Madison Twp. residents plan to fight proposed Land of Illusion expansion ‘tooth and nail’

Land of Illusion Adventure Park on Thomas Road in Madison Township has Aqua Adventures park in summer months, Haunted Scream Park in the fall and a Christmas Glow in the winter. NICK GRAHAM / STAFF
Land of Illusion Adventure Park on Thomas Road in Madison Township has Aqua Adventures park in summer months, Haunted Scream Park in the fall and a Christmas Glow in the winter. NICK GRAHAM / STAFF

MADISON TWP. — A group of Madison Twp. residents said the drawbacks of a proposed expansion of Land of Illusion Adventure Park outweigh the benefits.

Increased traffic, late-night noise, need for additional public safety, financial stain to the township, reduced water pressure and potential drop in property values are the major reasons they’re against the expansion, they said.

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Nine residents gathered this week at the former Poasttown Elementary School to discuss their concerns with the Journal-News.

“This ain’t the place for this out here,” said Matt Richardson, a Madison Twp. resident. “We will fight this tooth and nail.”

That fight has been on going for months and will continue until a public hearing on the expansion can be held. Butler County commissions were scheduled to consider the $109 million, phased expansion plan last week, but the meeting was cancelled because commissioners Cindy Carpenter, Don Dixon and T.C. Rogers had the coronavirus.

Another public hearing was rescheduled for Monday, but County Administrator Judi Boyko received a letter from the developer’s attorney, Scott Phillips, on Friday asking to postpone the hearing.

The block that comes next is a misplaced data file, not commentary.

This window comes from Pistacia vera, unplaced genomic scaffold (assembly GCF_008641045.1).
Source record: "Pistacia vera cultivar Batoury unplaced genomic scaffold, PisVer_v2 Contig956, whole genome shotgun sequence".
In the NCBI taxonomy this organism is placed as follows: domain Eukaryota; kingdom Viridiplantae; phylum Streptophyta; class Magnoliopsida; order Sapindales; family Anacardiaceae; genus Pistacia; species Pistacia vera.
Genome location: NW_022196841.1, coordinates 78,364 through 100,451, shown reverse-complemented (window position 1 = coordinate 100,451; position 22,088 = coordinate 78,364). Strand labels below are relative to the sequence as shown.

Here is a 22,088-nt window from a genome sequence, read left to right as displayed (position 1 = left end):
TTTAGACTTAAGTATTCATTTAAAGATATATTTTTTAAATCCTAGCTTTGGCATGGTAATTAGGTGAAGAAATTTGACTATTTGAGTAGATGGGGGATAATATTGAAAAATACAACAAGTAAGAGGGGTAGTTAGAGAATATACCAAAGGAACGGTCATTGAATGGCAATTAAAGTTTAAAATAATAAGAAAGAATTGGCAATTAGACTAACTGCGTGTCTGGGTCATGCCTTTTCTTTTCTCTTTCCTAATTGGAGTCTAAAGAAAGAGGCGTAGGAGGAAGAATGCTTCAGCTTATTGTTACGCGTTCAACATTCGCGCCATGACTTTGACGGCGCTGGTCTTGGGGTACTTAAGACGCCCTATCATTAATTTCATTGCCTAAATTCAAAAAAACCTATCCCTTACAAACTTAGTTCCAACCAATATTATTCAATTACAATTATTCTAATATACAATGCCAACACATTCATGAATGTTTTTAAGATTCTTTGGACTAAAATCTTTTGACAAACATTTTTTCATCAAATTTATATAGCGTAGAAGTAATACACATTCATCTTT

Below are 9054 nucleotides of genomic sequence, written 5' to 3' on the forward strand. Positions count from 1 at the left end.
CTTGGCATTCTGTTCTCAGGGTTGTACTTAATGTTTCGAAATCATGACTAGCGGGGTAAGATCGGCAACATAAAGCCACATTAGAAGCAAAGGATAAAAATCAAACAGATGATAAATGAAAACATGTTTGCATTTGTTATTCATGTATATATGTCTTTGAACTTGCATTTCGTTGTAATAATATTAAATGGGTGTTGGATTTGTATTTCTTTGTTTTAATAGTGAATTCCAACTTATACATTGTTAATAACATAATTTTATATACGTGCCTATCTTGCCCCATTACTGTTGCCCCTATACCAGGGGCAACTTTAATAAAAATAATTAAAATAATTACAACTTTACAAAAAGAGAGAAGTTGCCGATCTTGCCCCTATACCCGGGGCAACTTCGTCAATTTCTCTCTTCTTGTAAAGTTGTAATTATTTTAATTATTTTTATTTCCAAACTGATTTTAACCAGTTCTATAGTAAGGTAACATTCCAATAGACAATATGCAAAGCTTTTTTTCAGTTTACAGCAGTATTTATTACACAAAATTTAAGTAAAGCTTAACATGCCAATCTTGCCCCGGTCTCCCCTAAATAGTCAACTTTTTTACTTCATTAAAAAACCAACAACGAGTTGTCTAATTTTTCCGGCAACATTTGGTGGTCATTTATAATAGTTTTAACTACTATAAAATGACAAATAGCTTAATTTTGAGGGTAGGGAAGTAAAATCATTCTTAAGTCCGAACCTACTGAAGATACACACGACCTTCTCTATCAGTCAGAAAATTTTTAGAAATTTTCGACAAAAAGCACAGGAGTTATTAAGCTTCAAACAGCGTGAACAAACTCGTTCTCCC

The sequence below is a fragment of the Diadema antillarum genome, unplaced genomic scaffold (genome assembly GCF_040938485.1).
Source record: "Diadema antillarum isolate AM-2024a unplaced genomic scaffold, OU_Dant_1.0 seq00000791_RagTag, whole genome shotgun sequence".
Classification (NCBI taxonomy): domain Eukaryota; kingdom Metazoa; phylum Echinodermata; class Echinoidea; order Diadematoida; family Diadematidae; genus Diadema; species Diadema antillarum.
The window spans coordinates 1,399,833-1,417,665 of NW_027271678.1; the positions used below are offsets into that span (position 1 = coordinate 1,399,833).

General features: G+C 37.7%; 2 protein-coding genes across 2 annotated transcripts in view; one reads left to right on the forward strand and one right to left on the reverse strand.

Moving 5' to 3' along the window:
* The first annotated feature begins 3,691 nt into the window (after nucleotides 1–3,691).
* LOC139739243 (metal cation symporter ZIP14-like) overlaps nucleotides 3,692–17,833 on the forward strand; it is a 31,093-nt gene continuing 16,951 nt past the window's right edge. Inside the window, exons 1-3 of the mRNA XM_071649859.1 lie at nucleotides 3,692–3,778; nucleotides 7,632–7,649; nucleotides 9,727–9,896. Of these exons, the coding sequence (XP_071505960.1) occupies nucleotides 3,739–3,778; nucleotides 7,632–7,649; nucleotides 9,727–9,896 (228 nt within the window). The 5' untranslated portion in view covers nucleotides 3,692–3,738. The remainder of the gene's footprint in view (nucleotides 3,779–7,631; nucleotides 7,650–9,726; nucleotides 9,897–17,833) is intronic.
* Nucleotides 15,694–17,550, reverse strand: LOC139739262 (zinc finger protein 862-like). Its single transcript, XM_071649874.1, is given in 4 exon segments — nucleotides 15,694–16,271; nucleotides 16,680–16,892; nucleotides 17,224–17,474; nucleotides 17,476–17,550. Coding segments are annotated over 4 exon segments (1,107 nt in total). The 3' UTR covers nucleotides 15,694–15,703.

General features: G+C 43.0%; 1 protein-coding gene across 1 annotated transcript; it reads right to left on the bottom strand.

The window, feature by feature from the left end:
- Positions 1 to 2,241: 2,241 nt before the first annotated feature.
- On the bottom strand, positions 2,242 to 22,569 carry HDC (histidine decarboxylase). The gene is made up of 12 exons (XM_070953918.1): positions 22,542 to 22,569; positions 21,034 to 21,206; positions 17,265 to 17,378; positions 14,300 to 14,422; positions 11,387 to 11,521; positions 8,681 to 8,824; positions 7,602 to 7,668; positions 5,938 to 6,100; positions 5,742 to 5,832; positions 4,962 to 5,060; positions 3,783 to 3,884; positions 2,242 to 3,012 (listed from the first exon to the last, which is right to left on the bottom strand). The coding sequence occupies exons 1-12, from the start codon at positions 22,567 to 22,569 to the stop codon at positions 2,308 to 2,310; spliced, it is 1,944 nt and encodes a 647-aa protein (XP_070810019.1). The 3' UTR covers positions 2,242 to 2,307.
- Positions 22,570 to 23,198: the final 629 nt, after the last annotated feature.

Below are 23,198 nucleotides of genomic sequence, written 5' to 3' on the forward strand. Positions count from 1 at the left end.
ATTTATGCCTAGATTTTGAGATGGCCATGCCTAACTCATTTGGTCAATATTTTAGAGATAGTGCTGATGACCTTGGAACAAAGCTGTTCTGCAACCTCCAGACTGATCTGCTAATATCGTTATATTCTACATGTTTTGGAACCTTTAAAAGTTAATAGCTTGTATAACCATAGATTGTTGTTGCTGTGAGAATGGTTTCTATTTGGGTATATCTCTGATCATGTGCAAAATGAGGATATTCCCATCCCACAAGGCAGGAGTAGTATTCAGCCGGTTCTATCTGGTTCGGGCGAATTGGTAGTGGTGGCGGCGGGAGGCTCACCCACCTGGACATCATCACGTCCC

Land of Illusion owner Brett Oakley wants to rezone 206 acres across eight parcels off Thomas Road to a Business Planned Unit Development from the current agriculture, residential and general business classifications. He wants to make Land of Illusion a year-round facility with additional family activities, camping sites and a hotel.

Oakley said the project could create 400 to 500 jobs for the area and the investment would be between $75 million to $250 million.

He believes expanding the entertainment complex would complement Spooky Nook Sports Champion Mill, the indoor sports and convention center facility being built in Hamilton. He thinks Land of Illusion could offer options for families visiting Spooky Nook.

“We want to create something good,” he said earlier. “Bring people to Butler County and help Middletown and Madison Twp.”

He said the complex would provide “long-term, reoccurring revenue” for the region.

The Butler County Planning Commission and the county Rural Zoning Commission have denied the rezoning request.

What Oakley opened as a weekend Halloween haunted house attraction has turned into an entertainment facility with additional plans that will create more potential problems for the residents and the rural community, residents said. Since opening a Haunted Scream Park, Oakley has added Aqua Adventures park in summer months and a Christmas Glow in the winter.

Richardson said the proposal could bring as many as 600,000 visitors a year to Land of Illusion and that would overwhelm the township of 8,500 residents with a volunteer fire department.

The residents said they have a difficult time sleeping because of the late-night concerts and the traffic makes it difficult to travel on Ohio 4.

Robin Rook, a member of Full Gospel Outreach Church, 6898 Middletown Germantown Road, said it’s “nearly impossible” to get in and out of the church parking lot on Sundays because of traffic at Land of Illusion.

Ted Hipsher, who has lived in the township for 30 years, said his property on Franklin-Madison Road, frequently gets flooded because of the overflow of water from the Land of Illusion property.

“It’s only going to get worse,” Hipsher said, showing pictures of water running in his backyard.

Richardson said if Oakley could reduce the noise at Land of Illusion, manage the traffic better and not expand, residents “could probably live with it.”

Rook added: “We chose to live out here for a reason.”

Staff writer Denise G. Callahan contributed to this report.

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